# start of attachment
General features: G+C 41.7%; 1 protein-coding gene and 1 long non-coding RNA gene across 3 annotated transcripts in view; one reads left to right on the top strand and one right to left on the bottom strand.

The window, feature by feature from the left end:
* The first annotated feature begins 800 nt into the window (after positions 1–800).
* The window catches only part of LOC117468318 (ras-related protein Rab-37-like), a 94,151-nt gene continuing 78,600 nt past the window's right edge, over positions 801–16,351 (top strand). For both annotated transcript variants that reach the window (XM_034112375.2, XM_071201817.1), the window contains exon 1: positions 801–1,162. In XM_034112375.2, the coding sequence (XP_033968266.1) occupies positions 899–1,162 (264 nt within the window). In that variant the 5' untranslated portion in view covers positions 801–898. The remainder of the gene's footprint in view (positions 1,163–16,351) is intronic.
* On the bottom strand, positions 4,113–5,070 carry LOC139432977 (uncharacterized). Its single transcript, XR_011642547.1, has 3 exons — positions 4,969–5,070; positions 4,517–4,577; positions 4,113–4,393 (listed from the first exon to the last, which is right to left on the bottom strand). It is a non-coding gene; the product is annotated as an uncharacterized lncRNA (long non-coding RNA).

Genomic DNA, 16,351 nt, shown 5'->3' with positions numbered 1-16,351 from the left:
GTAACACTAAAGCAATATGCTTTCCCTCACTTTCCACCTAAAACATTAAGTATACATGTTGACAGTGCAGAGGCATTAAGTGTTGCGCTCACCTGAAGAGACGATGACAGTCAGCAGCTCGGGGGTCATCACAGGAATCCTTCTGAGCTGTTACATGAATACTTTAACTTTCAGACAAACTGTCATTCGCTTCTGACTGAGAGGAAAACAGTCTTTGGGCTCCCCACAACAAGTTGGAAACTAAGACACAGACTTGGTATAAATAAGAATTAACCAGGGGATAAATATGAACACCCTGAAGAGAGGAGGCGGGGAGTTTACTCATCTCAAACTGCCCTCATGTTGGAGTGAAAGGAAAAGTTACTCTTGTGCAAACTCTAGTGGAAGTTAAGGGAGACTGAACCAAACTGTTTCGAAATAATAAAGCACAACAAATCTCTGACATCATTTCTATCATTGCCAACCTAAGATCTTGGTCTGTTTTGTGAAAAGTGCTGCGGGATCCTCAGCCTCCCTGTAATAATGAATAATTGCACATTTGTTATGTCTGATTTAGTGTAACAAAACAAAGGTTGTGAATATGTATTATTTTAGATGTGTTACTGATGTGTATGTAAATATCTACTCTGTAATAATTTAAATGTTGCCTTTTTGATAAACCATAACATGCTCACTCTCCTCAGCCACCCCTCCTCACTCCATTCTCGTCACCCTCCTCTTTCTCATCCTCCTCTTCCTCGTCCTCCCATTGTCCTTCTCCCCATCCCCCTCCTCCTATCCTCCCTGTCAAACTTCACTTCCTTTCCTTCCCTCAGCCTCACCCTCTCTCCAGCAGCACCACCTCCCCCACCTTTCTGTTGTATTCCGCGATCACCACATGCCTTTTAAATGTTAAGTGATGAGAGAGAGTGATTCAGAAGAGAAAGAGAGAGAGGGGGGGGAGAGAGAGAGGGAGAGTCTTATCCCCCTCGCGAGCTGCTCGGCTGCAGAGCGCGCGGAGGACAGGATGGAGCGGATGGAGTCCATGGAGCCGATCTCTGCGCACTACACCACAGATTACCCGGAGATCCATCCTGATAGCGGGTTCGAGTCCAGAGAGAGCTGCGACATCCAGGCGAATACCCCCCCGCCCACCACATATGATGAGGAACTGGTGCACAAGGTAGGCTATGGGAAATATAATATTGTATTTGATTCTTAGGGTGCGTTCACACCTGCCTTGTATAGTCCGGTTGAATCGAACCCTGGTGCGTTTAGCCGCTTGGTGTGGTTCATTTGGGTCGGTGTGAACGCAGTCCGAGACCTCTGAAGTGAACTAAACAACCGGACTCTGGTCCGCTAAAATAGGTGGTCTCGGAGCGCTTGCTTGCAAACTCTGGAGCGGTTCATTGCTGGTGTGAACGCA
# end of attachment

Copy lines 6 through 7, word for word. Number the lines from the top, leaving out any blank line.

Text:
Genomic DNA, 16,351 nt, shown 5'->3' with positions numbered 1-16,351 from the left:
GTAACACTAAAGCAATATGCTTTCCCTCACTTTCCACCTAAAACATTAAGTATACATGTTGACAGTGCAGAGGCATTAAGTGTTGCGCTCACCTGAAGAGACGATGACAGTCAGCAGCTCGGGGGTCATCACAGGAATCCTTCTGAGCTGTTACATGAATACTTTAACTTTCAGACAAACTGTCATTCGCTTCTGACTGAGAGGAAAACAGTCTTTGGGCTCCCCACAACAAGTTGGAAACTAAGACACAGACTTGGTATAAATAAGAATTAACCAGGGGATAAATATGAACACCCTGAAGAGAGGAGGCGGGGAGTTTACTCATCTCAAACTGCCCTCATGTTGGAGTGAAAGGAAAAGTTACTCTTGTGCAAACTCTAGTGGAAGTTAAGGGAGACTGAACCAAACTGTTTCGAAATAATAAAGCACAACAAATCTCTGACATCATTTCTATCATTGCCAACCTAAGATCTTGGTCTGTTTTGTGAAAAGTGCTGCGGGATCCTCAGCCTCCCTGTAATAATGAATAATTGCACATTTGTTATGTCTGATTTAGTGTAACAAAACAAAGGTTGTGAATATGTATTATTTTAGATGTGTTACTGATGTGTATGTAAATATCTACTCTGTAATAATTTAAATGTTGCCTTTTTGATAAACCATAACATGCTCACTCTCCTCAGCCACCCCTCCTCACTCCATTCTCGTCACCCTCCTCTTTCTCATCCTCCTCTTCCTCGTCCTCCCATTGTCCTTCTCCCCATCCCCCTCCTCCTATCCTCCCTGTCAAACTTCACTTCCTTTCCTTCCCTCAGCCTCACCCTCTCTCCAGCAGCACCACCTCCCCCACCTTTCTGTTGTATTCCGCGATCACCACATGCCTTTTAAATGTTAAGTGATGAGAGAGAGTGATTCAGAAGAGAAAGAGAGAGAGGGGGGGGAGAGAGAGAGGGAGAGTCTTATCCCCCTCGCGAGCTGCTCGGCTGCAGAGCGCGCGGAGGACAGGATGGAGCGGATGGAGTCCATGGAGCCGATCTCTGCGCACTACACCACAGATTACCCGGAGATCCATCCTGATAGCGGGTTCGAGTCCAGAGAGAGCTGCGACATCCAGGCGAATACCCCCCCGCCCACCACATATGATGAGGAACTGGTGCACAAGGTAGGCTATGGGAAATATAATATTGTATTTGATTCTTAGGGTGCGTTCACACCTGCCTTGTATAGTCCGGTTGAATCGAACCCTGGTGCGTTTAGCCGCTTGGTGTGGTTCATTTGGGTCGGTGTGAACGCAGTCCGAGACCTCTGAAGTGAACTAAACAACCGGACTCTGGTCCGCTAAAATAGGTGGTCTCGGAGCGCTTGCTTGCAAACTCTGGAGCGGTTCATTGCTGGTGTGAACGCA